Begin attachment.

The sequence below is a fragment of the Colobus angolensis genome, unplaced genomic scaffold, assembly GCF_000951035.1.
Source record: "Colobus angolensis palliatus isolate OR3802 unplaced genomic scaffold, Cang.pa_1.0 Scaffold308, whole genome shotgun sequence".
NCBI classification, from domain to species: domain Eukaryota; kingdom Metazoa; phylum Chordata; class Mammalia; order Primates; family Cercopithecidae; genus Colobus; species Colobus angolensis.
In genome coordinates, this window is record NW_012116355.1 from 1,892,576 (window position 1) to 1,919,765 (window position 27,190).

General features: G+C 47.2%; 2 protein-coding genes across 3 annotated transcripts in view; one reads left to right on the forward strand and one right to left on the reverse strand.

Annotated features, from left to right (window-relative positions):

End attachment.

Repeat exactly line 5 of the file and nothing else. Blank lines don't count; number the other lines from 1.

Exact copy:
General features: G+C 47.2%; 2 protein-coding genes across 3 annotated transcripts in view; one reads left to right on the forward strand and one right to left on the reverse strand.